The aim of this second part of the tutorial is to show how to write queries in SQL in a structured
way. A method will be presented in this tutorial
which should enable you to arrive at the correct query through a step-by-step
process. When you are asked to write a query, it can be useful to follow a number of
steps. These steps involve answering the following 6 questions:
- Which table(s) contains the information that you need?
- Are you interested in all the records in this/these table(s)?
- Are you interested in the actual contents of the records or in statistical
information about the records in the table? If so, would you like to receive
one answer for the entire table, or would you like to receive different answers
for different types of records?
- Which columns do you want to see?
- Do you want to see duplicate values or are you only interested in different
- Do the records in the result set need to be sorted in any particular way?
These steps, to a large extent, mirror the way in which incoming queries are
processed by a DBMS. In general, it might be said that, in such situations,
there is always a progression from the general to the more specific. Database
programs normally inspect the FROM command first. This command will initially
select all the rows and all the columns in a certain table or in a certain combination
of tables. All the other SQL commands and keywords, such as SELECT, WHERE, GROUP
BY, HAVING, ORDER BY can then be used to get rid of certain records or of certain
column, or to sort or to organise the records in these rtables. A similar progression
underlies the method that is described here.
This tutorial will demonstrate that almost any query can be composed by always
following these six steps in the exact same order. Each question should give
you a clue as to if and how the various SQL commands should be used. Question
1 helps you to compile the FROM clause. If the answer to
question 2 if "no", then this should prompt you into using the WHERE
command. The answer to question 3 should give information on how to use GROUP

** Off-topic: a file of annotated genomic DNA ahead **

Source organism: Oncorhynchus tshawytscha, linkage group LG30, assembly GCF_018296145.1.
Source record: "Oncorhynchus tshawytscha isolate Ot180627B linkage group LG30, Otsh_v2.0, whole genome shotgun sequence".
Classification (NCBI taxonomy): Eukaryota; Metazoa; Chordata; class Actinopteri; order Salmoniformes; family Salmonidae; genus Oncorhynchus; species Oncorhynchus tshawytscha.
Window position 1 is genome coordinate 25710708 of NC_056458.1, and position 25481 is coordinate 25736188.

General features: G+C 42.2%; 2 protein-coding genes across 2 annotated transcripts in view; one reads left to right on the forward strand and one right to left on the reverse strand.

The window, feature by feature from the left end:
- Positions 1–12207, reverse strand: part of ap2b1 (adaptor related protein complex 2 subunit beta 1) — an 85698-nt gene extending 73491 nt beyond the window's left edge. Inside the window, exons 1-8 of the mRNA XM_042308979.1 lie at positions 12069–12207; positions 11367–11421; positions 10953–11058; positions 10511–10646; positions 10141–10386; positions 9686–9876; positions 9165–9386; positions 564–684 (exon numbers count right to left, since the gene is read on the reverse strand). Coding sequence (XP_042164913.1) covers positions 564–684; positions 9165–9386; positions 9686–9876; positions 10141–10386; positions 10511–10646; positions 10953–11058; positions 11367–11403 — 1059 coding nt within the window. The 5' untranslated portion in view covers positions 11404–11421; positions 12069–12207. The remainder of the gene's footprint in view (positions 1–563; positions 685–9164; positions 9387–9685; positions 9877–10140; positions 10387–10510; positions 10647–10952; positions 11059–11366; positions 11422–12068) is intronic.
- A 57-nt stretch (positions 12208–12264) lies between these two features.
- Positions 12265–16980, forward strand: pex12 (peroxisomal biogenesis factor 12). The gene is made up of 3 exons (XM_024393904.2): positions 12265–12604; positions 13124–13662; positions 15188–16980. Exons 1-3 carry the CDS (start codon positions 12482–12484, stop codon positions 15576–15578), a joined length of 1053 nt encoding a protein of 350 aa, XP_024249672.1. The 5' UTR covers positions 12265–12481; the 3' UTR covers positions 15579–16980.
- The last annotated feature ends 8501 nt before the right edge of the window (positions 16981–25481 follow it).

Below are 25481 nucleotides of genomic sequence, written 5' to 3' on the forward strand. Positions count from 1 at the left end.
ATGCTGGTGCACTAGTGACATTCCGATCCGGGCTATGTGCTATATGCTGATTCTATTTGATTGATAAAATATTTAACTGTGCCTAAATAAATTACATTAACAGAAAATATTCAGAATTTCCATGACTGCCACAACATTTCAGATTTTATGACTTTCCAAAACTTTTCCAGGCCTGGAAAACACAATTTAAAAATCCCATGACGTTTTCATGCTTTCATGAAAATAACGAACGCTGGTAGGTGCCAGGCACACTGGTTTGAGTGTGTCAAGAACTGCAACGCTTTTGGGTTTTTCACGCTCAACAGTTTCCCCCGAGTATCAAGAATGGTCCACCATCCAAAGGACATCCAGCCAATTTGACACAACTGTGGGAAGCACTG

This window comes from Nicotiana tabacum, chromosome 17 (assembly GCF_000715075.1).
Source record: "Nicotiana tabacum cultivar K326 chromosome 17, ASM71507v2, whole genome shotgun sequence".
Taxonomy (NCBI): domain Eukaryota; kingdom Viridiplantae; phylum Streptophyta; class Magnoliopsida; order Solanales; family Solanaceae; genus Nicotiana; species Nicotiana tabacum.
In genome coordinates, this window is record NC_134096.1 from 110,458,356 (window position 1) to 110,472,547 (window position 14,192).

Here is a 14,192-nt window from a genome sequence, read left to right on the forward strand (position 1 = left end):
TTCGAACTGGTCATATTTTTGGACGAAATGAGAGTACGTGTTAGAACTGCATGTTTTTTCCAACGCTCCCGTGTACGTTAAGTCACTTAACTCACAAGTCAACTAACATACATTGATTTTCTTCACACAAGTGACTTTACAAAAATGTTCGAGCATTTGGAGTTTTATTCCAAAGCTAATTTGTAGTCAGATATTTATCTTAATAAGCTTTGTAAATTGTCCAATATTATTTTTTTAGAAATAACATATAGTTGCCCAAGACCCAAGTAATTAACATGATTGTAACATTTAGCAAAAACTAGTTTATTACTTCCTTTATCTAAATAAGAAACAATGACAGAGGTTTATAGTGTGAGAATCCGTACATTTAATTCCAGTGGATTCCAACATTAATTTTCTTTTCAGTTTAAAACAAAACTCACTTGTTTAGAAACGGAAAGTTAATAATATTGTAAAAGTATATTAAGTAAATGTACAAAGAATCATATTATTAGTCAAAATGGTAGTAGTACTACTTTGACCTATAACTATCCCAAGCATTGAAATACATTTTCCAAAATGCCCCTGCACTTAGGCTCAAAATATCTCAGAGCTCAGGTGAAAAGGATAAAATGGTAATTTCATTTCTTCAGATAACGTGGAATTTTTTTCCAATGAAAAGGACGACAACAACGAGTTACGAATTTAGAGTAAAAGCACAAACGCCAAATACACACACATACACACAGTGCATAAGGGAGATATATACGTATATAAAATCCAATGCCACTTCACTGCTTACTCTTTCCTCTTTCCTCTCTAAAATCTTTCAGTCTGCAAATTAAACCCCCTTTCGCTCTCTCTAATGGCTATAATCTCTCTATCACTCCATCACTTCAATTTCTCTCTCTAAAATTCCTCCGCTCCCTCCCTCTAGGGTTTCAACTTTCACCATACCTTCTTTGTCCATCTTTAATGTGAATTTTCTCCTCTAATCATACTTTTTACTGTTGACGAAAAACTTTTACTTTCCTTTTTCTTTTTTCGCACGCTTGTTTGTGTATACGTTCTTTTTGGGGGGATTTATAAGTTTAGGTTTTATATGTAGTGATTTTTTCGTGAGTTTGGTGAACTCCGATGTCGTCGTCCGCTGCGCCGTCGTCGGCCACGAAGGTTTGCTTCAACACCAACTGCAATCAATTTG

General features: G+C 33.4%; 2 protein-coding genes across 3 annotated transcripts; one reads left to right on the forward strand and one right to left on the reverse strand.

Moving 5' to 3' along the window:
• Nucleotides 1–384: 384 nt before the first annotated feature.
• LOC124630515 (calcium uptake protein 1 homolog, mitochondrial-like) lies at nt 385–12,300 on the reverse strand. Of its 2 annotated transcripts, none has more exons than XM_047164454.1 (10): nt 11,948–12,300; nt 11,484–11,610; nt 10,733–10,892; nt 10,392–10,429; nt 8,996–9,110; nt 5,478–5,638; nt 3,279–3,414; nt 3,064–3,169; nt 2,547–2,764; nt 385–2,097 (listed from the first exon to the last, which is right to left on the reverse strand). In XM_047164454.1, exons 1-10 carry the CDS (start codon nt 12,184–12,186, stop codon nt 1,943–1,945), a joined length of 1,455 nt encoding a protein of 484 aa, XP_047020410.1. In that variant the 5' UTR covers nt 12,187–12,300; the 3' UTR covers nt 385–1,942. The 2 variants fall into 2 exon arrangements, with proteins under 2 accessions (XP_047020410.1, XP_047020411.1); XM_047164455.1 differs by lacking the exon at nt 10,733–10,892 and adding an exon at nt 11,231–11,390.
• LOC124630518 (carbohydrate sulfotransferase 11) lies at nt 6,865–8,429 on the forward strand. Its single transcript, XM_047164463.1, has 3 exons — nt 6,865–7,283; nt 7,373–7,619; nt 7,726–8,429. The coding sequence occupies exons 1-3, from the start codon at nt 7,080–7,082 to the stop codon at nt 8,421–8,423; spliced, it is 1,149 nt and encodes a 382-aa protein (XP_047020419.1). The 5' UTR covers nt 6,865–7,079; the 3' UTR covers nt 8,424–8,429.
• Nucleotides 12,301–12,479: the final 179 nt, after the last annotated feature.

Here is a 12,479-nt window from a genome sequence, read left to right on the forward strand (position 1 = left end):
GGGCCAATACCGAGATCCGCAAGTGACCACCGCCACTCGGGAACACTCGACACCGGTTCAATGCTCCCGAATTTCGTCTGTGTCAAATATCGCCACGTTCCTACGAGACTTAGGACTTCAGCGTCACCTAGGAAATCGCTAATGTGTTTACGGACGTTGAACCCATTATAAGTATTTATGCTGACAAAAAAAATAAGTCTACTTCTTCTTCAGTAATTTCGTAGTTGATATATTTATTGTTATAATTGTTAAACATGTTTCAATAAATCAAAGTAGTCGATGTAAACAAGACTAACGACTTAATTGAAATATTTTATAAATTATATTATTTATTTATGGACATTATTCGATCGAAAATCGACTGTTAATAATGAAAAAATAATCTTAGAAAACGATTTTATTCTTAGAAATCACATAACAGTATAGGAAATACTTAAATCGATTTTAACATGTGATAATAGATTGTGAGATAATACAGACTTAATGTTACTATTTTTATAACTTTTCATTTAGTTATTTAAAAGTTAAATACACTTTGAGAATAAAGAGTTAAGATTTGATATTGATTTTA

BY and HAVING. In step 4, you produce the SELECT
section of the query. Finally, questions 5 and 6 will help you to decide whether
or not DISTINCT or ORDER BY must
be used. Be aware that the order in which you answer these questions does not
correspond to the order in which the command should eventually appear in the
SQL query. The type of queries that will be covered in this tutorial (SQL consists
of course of many more commands and keywords, but these fall outside the scope
of this tutorial) should follow the following formula :
SELECT [DISTINCT] <names of columns>
FROM <names of tables>
[WHERE <condition> ]
[GROUP BY <names of columns> ]
[HAVING <condition> ]
[ORDER BY <names of columns> [ASC | DESC] ]
The square brackets indicate that the SQL command in question is optional.
Note that SELECT and FROM will appear in each SQL query. Operators such as '>' (greater than), '<' (less than), '>='
(greater than or equal to), '<=' (less than or equal to) can only be used
in a WHERE or a HAVING expression.
The validity of the method that is described above will be illustrated on the
basis of six examples. The examples in this part of the course make use of another
database than the first part. It is a database which can store information about
a booktrade. It contains the following tables: BOOK, PERSON, FILM, COMPANY,
EMPLOYMENT, SERIES, SERIALISATION, CITY, COUNTRY and LANGUAGE.
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